LB – This 2021 tax season- Main page




XOXO   Happy Holidays to you and your family!      XOXO

If you are my client, I will be sending you a personalized letter very soon.

If you are not yet my client, I would love to talk with you about becoming one, for me to prepare your 2021 tax returns, to plan for 2022 and possibly guide you on other financial matters.

The reason I think I can do a great job for you is because of my very varied and deep expertise and experience from being a –

  1. CPA for over 40 years
  2. Personal Financial Specialist (PFS) and Accredited Estate Planner (AEP) and Investment strategist for decades
  3. business owner over the years of a variety of businesses
  4. advisor to literally thousands of clients over the years from many walks of life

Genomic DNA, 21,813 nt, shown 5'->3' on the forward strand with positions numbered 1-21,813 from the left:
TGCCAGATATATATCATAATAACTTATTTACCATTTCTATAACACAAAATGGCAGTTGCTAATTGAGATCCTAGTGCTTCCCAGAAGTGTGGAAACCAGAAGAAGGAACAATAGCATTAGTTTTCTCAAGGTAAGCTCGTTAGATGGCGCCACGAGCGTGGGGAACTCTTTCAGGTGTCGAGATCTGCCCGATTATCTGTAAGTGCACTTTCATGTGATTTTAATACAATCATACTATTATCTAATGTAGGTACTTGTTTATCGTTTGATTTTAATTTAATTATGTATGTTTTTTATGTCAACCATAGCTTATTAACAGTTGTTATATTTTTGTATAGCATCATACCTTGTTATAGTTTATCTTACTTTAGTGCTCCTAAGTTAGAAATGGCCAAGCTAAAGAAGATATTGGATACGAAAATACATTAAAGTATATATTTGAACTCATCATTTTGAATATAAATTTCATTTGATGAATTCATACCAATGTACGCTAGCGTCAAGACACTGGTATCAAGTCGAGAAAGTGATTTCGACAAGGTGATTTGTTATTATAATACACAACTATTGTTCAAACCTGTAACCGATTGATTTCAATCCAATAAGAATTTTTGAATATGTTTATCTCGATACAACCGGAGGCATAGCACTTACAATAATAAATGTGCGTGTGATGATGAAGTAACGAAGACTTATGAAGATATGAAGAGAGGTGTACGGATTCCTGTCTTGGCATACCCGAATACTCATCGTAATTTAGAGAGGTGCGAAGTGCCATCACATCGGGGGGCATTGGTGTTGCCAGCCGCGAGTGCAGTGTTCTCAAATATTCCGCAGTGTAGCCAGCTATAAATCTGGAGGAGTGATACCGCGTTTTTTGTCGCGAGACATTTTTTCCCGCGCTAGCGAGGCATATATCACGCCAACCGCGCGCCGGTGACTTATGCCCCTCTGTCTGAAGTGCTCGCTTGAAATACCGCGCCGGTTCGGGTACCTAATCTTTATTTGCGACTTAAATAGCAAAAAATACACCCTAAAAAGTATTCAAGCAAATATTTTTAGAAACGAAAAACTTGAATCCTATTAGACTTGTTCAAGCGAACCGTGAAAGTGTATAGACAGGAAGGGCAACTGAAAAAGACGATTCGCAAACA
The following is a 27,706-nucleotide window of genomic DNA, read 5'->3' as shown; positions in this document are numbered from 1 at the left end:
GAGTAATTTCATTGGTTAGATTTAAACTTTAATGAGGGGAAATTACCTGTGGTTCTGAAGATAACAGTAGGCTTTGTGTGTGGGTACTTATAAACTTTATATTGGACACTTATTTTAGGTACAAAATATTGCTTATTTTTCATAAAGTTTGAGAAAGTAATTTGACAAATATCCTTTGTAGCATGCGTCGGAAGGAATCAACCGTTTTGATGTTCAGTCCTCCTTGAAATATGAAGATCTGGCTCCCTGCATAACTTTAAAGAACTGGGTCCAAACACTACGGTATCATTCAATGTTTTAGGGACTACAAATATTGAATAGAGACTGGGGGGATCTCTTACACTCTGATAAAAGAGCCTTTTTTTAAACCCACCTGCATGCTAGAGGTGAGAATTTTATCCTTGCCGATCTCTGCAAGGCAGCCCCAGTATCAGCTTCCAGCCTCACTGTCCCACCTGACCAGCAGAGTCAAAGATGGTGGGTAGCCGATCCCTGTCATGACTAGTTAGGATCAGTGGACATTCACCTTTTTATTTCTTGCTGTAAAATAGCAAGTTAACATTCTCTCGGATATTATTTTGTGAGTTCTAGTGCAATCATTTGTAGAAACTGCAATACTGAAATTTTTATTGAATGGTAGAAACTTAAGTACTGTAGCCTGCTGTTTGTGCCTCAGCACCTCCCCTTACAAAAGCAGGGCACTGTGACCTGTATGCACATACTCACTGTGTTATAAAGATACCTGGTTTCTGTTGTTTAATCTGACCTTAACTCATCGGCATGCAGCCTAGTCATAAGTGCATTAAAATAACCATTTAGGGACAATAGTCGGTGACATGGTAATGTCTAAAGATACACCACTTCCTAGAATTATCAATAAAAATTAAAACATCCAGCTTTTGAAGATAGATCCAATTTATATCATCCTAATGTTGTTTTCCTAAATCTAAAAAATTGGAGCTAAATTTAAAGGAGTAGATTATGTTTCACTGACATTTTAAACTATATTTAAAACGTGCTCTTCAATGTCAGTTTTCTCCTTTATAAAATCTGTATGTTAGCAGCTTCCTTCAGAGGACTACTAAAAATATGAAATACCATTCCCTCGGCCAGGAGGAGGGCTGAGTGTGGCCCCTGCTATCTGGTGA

5. a transgender female, living full-time as a female since 1/1/11, which has enabled me to develop a keener understanding of people, and of myself, and has greatly expanded my creativity

If you decide to use me to do your taxes, my fees are quite reasonable (basically the number of hours X $140 per hour) and often lower than your current fees because of certain very efficient ways I’ve developed about gathering and reporting key info and because of the 5 factors above. Especially if you have a small business or are a professional and sole proprietor, I’m confident my work would be faster and less expensive, yet accurate and timely.

Please feel free to call my cell (914.589.1013) or send me an email at, and we can set up a no-cost initial conversation by phone, or Zoom or in-person. Also, my website at has a wealth of financial information, mostly at sections that begin with LB (for Left-Brain). The sections marked with a RB (for Right Brain) primarily relate to my creative endeavors (e.g. filmmaker, playwright, actor, singer-songwriter, entertainer (comedy, singing), author, poet, advocate)